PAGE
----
Mair’s Peasant Flail 2: Ictus Superus Contra Habitum Aversionis   Leave a comment

From the Bayerische Staatsbibliothek

Translation by Rachel Barkley

High Strike against a Deflecting Position

In the fight against your enemy by this practice, that is to say imitating what is here[1],  you will adjust yourself such that you will put forward the left foot, you will hold the flail near the upper part with the right hand, the lower part with the left, and from this position  strike at the head of your adversary with the hanging part of the flail[2].

If, however, the enemy will have attacked[3] you from above in a similar manner by the same reckoning[4], you fixing the left foot against the enemy in the same manner as before, holding the flail near the lower part with the left  and with the right having been applied to the middle portion,  you, moving forward with the right foot and turning him to your right flank, will repel him. Forthwith immediately  with the left foot in the same manner as before, strike the right flank of the body of your enemy with the hanging part of the flail.

When the enemy is using the same technique, you will withdraw backwards with the left foot and you will turn him aside to the right flank with the hanging part of the flail[5]. Quickly from this position you will move in a triangle if you have struck the right side of him, you will withdraw yourself backwards from the enemy.


[1]”Imitating what is here” appears throughout, and is intended to mean to stand as illustrated

[2]The direction of the blow is not included here, however the instruction below — “Attacked you from above in a similar manner” — indicates a vertical strike to the head.

[3]Adgressus – can also mean “move toward”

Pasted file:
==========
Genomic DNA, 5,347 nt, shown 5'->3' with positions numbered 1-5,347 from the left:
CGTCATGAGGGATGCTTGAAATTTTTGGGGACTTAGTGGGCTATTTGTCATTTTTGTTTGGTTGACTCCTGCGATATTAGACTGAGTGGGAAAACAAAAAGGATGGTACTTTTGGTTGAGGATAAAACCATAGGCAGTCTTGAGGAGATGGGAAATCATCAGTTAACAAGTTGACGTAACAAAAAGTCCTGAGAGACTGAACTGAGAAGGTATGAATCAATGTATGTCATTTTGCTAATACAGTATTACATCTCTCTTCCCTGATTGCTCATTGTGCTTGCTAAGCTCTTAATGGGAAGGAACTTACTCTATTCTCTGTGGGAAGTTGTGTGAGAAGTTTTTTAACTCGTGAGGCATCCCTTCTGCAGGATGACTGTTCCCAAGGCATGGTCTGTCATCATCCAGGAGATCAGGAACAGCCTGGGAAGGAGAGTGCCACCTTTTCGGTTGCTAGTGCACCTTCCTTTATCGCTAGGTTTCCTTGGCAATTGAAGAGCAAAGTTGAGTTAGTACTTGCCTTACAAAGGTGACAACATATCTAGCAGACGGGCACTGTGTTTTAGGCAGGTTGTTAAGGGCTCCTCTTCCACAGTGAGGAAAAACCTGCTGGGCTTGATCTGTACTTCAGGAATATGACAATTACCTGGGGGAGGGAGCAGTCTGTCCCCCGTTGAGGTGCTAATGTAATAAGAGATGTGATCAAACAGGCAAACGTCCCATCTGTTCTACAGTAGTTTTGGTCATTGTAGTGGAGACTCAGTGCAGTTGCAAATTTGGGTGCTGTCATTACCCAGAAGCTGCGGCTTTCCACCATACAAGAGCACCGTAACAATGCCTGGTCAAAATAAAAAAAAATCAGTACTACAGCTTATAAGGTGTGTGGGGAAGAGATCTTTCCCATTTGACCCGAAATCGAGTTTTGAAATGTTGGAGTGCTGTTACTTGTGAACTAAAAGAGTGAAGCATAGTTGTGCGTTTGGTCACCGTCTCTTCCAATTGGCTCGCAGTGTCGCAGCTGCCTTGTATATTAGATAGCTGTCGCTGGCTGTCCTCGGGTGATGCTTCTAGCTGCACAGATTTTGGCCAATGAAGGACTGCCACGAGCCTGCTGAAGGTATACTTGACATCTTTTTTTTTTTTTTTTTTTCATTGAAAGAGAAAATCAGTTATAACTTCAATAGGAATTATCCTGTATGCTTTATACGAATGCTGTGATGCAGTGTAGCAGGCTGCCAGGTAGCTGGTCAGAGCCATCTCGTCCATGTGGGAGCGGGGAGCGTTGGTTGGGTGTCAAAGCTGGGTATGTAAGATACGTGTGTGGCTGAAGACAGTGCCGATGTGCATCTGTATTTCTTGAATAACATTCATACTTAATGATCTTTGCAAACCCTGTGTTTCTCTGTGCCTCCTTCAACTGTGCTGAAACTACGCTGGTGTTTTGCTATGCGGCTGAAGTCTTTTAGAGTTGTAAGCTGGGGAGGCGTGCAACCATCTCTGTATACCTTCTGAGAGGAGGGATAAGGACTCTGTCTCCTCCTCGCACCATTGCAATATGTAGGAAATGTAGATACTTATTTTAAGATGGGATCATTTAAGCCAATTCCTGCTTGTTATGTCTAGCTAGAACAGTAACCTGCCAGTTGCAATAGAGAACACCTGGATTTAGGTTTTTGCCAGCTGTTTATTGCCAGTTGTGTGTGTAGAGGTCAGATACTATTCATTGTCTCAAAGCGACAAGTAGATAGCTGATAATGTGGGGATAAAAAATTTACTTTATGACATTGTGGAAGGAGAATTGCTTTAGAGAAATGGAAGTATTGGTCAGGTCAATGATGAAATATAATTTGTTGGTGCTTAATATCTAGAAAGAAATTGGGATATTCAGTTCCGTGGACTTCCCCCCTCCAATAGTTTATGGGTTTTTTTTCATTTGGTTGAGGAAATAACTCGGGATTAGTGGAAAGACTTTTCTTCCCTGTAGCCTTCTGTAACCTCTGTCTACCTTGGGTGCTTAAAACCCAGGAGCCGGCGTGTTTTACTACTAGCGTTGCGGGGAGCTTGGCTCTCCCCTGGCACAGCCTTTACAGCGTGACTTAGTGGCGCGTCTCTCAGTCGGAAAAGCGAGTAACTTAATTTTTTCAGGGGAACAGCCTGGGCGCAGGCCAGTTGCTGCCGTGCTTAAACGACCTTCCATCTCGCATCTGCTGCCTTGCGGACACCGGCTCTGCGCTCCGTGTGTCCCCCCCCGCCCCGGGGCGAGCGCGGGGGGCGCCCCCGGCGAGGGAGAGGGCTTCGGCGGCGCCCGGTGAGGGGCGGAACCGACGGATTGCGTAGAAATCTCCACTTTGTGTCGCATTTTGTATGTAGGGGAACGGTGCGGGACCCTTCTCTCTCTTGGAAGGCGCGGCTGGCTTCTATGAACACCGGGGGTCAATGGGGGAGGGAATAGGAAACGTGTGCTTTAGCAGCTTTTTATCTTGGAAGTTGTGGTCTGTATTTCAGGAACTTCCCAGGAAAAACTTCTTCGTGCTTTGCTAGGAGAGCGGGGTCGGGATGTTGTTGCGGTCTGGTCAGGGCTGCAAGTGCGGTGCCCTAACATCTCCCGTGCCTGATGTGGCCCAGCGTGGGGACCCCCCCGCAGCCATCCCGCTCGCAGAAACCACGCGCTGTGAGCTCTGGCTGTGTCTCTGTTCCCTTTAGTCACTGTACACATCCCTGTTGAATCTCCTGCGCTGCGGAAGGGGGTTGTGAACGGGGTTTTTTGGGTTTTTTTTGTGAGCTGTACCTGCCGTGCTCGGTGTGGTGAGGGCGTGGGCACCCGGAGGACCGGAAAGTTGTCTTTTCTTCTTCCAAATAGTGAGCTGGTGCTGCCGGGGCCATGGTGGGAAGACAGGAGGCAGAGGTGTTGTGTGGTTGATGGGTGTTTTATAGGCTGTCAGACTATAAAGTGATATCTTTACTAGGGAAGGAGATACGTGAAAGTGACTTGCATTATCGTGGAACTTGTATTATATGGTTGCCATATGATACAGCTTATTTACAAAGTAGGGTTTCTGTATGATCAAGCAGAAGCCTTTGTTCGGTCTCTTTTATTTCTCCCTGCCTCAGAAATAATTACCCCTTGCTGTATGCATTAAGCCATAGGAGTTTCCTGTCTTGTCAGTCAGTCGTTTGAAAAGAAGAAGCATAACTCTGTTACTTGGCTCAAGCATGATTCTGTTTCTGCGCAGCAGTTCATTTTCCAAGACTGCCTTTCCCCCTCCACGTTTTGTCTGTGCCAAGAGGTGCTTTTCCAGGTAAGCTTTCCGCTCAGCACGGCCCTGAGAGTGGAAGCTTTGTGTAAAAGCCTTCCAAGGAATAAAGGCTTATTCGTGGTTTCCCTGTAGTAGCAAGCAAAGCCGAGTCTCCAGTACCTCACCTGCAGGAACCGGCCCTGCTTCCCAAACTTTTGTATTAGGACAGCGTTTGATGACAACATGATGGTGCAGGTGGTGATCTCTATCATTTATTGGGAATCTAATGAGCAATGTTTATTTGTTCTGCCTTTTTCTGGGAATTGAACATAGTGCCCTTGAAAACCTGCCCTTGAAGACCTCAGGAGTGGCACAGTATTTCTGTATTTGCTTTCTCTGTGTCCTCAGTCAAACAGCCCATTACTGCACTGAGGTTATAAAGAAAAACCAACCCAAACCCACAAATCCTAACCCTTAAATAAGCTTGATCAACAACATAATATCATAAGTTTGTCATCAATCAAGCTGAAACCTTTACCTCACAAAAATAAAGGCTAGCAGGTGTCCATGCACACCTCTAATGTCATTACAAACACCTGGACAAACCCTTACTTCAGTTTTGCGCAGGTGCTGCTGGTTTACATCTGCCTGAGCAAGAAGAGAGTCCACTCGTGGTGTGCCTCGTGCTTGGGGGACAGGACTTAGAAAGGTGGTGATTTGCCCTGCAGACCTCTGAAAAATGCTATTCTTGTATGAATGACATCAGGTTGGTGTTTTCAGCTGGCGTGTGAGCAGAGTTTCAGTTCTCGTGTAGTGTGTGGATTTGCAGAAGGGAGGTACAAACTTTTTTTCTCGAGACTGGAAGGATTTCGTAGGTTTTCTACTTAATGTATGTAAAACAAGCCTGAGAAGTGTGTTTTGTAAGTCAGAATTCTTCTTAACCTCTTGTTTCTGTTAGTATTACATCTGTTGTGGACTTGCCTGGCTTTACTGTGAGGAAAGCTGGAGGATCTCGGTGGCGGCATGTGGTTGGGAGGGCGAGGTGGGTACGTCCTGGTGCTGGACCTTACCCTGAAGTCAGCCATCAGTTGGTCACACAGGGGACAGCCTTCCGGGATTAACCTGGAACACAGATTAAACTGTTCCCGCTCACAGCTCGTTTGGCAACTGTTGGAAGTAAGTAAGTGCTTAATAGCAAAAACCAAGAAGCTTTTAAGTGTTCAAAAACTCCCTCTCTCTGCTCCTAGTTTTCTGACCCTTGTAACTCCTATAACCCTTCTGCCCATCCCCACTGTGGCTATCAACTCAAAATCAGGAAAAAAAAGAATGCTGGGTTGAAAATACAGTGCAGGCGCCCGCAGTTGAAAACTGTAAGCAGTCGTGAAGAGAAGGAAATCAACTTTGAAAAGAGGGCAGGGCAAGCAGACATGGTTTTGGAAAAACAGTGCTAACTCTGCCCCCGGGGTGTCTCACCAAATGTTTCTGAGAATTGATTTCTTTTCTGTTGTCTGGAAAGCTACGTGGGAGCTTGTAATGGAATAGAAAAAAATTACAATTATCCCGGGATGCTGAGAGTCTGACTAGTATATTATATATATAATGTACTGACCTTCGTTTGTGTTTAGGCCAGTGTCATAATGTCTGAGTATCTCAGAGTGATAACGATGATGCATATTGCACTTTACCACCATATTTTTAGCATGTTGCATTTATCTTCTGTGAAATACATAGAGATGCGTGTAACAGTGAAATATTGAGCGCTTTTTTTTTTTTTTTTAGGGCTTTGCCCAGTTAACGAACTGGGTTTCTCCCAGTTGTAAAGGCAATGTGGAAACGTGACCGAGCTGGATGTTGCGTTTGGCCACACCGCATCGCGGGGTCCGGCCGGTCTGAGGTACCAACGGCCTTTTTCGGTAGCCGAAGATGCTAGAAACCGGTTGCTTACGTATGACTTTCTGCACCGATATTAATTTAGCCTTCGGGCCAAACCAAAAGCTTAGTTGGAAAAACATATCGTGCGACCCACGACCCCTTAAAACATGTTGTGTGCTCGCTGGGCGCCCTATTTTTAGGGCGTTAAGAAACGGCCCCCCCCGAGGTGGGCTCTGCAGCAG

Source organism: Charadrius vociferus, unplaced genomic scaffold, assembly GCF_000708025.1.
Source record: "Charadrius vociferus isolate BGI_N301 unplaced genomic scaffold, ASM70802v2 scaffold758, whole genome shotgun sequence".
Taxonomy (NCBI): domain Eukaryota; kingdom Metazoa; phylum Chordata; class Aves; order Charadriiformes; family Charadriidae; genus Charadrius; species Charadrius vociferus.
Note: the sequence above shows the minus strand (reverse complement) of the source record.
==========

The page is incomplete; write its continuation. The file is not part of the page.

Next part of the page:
[4]”By the same reckoning” from ratione consimili, and can generally be ignored as it appears with the redundant instruction “in a similar manner” throughout

[5]Ownership of “the hanging part of the flail” is not identified.  It is generally difficult to block with the head (except when held, as in Plate 1) and this may indicate a static block against Patiente’s flail head


Interpretation by Owen Townes, with assistance from Rory Cullen


High guard, medium grip, left foot forward



Onside strike to Patiente’s head


Pass forward with right foot,
slide left hand up staff,
deflecting the blow to the right side with the butt-spike,
into Scales

Pass left foot forward,
deliver an offside strike


Step back with left foot,
block to right side (see Notes above)

Step in a triangle to left side,
deliver an offside strike,



This has the first example of the deflection of the swinging blow with the end of the staff.  It requires the movement of the left hand away from the end of the staff, the interception-from-behind of the incoming flail-head, and the deflection of it over the head and down to the ground.  As with the first play, and with most of these plays, the timing is tricky, but does acquire a dance-like grace and coordination when executed correctly.

Patiente’s response with an off-side develops two additional defenses: The first, that the staff ends up between Patiente and Agente’s weapon, rather than parallel to it, and can block any short strike attempt.  The second, that the buttspike can actually be brought down on top of Agente’s staff to lock it against Patiente’s leg or body and immobilize it.

Agente’s counter, stepping back, would free his flail-head.  And here, again, is the issue with the un-owned flail-head of the text.  The first possibility, of blocking Patiente’s flail-head, would require a static block with the staff for the block to be formed on the right side (as instructed).  The second possibility, blocking with Agente’s flail-head, would require a deflection that entirely absorbs and counters Patiente’s angular momentum, which would seem even more difficult with a hinged weapon.  Clearly, more experimentation is needed, and Ruarik shall be struck repeatedly!

Posted October 6, 2011 by wistric in German HMA

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